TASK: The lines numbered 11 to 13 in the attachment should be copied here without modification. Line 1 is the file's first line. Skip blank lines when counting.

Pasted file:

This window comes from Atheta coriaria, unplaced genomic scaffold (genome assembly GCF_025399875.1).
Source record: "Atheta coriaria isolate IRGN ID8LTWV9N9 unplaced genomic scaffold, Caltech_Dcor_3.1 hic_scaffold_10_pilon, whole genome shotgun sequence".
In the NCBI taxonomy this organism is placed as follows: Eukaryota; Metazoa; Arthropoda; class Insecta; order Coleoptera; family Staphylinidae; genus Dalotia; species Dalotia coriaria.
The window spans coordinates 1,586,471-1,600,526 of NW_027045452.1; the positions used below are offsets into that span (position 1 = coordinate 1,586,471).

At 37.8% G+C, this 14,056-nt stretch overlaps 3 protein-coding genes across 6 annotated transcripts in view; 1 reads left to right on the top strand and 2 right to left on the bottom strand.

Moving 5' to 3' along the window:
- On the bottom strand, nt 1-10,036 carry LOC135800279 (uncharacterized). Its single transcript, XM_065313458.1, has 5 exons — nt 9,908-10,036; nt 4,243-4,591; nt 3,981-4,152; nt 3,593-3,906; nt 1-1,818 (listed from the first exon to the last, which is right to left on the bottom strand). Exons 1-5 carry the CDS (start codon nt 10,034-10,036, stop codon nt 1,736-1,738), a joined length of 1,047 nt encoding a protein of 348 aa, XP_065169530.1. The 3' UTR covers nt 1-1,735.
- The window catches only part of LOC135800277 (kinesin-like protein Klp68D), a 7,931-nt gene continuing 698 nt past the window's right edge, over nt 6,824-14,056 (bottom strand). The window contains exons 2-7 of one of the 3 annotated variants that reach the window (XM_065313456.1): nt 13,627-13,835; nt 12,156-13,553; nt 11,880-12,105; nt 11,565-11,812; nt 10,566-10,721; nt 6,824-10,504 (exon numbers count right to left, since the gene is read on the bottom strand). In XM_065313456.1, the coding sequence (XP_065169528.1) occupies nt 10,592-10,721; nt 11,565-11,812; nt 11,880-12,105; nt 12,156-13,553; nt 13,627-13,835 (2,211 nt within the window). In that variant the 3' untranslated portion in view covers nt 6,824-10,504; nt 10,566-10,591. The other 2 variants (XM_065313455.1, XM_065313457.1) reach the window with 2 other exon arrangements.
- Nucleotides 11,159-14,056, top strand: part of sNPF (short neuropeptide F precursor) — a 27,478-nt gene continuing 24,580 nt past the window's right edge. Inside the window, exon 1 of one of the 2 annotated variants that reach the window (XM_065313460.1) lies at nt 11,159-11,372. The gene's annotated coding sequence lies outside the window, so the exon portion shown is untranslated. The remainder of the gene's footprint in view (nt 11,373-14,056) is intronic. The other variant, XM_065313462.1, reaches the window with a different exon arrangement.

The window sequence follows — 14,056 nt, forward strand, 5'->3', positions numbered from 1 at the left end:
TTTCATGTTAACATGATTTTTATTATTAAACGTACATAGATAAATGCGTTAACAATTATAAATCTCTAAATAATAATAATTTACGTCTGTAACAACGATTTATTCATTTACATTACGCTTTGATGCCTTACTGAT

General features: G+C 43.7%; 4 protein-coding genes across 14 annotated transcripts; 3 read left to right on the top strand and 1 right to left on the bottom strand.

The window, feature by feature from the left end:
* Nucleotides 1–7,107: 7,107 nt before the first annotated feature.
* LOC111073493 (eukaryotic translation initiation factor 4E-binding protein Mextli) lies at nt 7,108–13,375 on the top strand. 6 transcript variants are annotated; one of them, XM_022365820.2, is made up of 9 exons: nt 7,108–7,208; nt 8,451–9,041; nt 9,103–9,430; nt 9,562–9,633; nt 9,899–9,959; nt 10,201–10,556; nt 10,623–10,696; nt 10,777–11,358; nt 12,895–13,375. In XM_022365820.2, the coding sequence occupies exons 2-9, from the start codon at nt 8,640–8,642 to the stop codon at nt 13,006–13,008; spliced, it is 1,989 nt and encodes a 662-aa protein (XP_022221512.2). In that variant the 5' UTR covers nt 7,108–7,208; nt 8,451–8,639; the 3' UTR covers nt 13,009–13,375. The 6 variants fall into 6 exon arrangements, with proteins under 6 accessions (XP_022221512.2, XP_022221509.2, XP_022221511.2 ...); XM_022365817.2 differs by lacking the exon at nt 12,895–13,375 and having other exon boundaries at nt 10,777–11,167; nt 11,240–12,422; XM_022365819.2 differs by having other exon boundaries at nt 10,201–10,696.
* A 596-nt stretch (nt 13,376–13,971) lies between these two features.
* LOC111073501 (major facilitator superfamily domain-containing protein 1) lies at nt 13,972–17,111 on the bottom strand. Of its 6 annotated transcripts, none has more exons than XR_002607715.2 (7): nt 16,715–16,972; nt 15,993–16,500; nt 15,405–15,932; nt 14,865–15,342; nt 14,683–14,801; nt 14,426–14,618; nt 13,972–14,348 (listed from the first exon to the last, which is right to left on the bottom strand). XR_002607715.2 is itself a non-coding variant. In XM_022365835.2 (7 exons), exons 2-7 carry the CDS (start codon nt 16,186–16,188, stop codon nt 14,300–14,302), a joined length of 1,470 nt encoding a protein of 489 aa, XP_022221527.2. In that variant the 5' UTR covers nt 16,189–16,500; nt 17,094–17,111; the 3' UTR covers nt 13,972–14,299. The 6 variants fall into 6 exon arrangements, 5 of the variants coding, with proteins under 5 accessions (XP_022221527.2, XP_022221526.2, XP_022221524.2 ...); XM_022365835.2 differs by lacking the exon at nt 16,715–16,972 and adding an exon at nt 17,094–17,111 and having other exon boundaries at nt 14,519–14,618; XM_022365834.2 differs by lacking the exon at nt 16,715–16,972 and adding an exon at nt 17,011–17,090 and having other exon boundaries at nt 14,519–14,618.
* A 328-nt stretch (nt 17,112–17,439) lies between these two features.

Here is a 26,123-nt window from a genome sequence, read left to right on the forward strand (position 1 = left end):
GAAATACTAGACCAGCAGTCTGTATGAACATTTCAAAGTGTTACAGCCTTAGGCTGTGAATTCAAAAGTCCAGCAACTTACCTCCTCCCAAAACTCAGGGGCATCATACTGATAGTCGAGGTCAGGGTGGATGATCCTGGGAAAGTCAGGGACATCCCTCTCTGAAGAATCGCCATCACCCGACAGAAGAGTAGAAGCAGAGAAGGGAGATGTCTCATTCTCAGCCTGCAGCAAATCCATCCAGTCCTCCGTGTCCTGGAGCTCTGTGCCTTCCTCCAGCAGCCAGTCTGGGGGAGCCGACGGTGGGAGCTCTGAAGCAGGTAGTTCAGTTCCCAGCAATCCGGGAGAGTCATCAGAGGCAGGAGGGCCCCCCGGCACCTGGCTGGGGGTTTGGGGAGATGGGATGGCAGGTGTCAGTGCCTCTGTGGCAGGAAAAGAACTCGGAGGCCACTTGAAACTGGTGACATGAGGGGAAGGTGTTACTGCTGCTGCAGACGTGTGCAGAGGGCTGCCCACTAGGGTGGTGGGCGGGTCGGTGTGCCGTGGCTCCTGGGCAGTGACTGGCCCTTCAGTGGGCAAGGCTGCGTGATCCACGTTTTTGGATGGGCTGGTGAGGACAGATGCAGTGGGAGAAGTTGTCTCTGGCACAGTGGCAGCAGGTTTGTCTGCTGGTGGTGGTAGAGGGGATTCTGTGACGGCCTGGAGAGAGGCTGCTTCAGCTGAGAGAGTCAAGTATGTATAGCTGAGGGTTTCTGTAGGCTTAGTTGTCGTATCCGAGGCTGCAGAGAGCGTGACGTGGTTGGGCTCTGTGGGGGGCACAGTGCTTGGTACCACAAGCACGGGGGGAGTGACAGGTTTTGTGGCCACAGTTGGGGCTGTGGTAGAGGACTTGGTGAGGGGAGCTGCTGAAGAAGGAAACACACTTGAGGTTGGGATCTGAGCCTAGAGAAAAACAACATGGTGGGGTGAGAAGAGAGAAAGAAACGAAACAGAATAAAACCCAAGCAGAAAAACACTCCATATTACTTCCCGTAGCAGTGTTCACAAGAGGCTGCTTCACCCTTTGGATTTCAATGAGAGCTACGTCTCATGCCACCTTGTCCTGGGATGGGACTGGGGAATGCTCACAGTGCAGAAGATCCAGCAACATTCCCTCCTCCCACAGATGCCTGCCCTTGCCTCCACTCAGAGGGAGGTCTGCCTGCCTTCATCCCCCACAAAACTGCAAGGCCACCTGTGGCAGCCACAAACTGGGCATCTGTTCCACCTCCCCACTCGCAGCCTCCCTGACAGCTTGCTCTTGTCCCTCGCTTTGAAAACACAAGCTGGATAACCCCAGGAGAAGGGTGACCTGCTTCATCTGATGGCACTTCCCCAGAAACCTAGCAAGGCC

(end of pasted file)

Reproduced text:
TTTCATGTTAACATGATTTTTATTATTAAACGTACATAGATAAATGCGTTAACAATTATAAATCTCTAAATAATAATAATTTACGTCTGTAACAACGATTTATTCATTTACATTACGCTTTGATGCCTTACTGAT

General features: G+C 43.7%; 4 protein-coding genes across 14 annotated transcripts; 3 read left to right on the top strand and 1 right to left on the bottom strand.

The window, feature by feature from the left end: